Graduate Cancer Programs
To train students in research focused on technology translatable to clinical medicine, including radiation therapy, image-guided therapy, diagnostic, interventional, and molecular imaging, and other forms of disease detection and characterization with molecular diagnostics.
To train graduate students so that they may ultimately launch careers related to the study and treatment of cancer.
To train the next generation of researchers in the development and clinical translation of advanced techniques for cancer imaging and its application.
To cultivate interactions and thinking across disciplinary lines to enable innovations that improve human health.
To train the next generation of researchers in and inventors of biomedical imaging technology.
This program bridges the many biological levels between genotypes and organismal phenotypes by offering combined training in genetics, genomics, and experimental methods for testing gene function in a wide range of humans and model organisms.
The mission of BMI is to train the next generation of research leaders in biomedical informatics.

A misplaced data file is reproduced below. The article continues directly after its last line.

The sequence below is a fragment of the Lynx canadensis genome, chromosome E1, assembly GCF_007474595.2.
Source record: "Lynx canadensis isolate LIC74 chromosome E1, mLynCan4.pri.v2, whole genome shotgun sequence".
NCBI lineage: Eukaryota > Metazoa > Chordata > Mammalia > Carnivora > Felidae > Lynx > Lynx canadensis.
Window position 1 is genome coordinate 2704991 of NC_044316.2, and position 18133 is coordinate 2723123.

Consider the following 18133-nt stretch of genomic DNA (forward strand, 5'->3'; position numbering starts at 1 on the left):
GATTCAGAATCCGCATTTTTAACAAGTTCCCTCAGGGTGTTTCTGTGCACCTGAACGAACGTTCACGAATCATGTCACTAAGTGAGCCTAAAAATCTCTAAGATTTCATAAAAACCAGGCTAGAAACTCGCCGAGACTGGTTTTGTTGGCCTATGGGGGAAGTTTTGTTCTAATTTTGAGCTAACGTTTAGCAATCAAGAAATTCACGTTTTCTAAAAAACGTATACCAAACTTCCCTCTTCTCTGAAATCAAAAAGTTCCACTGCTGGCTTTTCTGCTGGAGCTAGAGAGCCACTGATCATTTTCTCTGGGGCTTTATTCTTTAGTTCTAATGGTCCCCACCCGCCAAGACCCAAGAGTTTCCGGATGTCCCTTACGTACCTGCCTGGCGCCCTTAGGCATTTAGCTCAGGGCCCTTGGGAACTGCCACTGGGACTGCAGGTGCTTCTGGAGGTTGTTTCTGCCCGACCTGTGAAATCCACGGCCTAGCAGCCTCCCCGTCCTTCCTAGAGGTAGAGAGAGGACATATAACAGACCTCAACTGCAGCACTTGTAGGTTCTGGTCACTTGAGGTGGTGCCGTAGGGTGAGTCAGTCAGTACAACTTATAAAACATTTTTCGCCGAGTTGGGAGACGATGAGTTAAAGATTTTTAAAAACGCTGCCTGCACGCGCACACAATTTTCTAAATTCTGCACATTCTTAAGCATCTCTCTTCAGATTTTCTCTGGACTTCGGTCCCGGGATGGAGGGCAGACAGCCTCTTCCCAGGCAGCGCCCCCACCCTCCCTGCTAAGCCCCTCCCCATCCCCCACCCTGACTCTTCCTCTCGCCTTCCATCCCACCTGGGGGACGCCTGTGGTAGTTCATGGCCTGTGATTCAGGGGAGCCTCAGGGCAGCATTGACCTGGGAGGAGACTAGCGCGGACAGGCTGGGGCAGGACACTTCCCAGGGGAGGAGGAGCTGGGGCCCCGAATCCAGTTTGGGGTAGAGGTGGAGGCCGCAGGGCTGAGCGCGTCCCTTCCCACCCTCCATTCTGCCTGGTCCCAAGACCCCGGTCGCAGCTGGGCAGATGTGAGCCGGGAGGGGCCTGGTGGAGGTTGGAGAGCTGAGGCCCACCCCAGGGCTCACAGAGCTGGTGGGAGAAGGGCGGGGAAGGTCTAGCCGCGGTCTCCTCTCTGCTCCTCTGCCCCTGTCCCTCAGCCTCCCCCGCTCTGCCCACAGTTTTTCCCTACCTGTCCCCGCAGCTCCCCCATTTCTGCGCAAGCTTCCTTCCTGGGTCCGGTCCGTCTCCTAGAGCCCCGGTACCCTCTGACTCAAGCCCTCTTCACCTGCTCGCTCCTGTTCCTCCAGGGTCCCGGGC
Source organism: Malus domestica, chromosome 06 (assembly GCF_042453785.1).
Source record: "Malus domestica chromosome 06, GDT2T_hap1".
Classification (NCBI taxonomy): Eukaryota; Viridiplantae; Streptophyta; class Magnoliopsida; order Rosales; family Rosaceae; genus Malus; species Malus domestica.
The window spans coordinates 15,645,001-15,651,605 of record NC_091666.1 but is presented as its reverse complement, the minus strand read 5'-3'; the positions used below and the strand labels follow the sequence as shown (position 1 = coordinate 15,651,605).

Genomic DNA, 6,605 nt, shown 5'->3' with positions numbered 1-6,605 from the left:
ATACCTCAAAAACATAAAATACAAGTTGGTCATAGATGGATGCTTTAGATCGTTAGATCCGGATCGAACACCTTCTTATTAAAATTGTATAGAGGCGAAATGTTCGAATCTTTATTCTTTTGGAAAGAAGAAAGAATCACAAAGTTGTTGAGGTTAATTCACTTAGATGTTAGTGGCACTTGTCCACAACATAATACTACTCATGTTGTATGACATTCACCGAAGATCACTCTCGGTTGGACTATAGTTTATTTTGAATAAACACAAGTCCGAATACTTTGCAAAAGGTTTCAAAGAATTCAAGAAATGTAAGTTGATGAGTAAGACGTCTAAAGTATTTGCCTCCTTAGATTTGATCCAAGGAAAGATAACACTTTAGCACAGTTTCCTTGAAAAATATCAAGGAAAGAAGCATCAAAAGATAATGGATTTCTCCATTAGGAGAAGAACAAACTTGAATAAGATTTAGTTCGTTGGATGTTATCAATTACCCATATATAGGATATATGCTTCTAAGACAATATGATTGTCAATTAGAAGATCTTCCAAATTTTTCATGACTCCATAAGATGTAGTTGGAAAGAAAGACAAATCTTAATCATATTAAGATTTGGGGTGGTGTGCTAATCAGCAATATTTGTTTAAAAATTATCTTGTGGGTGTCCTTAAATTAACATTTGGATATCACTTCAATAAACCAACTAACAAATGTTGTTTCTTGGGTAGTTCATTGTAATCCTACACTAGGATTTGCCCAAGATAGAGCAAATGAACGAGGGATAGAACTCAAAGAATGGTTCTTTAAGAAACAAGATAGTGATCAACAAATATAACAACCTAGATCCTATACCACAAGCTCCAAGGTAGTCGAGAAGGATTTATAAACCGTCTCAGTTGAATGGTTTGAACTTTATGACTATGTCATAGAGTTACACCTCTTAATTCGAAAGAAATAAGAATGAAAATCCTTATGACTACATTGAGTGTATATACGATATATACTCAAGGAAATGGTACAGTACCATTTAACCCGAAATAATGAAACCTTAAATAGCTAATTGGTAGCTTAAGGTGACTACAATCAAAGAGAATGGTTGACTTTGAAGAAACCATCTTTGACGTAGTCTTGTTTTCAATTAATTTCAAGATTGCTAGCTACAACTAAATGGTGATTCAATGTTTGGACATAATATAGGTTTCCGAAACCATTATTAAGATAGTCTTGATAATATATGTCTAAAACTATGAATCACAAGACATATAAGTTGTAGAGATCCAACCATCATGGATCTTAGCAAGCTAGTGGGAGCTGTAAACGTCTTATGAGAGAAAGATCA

Their mission is to train students to become academic or biotech leaders in molecular pharmacology and to be conversant in chemistry and quantitative biology.
The SCBRM program is unique amongst them as the focus of inquiry is stem cells, the only cells in a tissue or organ that have the capacity to generate and regenerate tissue.
The goal of the PhD Program in Immunology is to develop investigators who have a strong foundation in Immunology and related sciences in order to carry out innovative research.
Faculty and guest speakers provide updates and expert perspectives on diverse aspects of cancer research.
The SCI Spotlight connects with Stanford cancer researchers and trainees to provide insight into the work we are doing to diagnose, treat, and prevent cancer.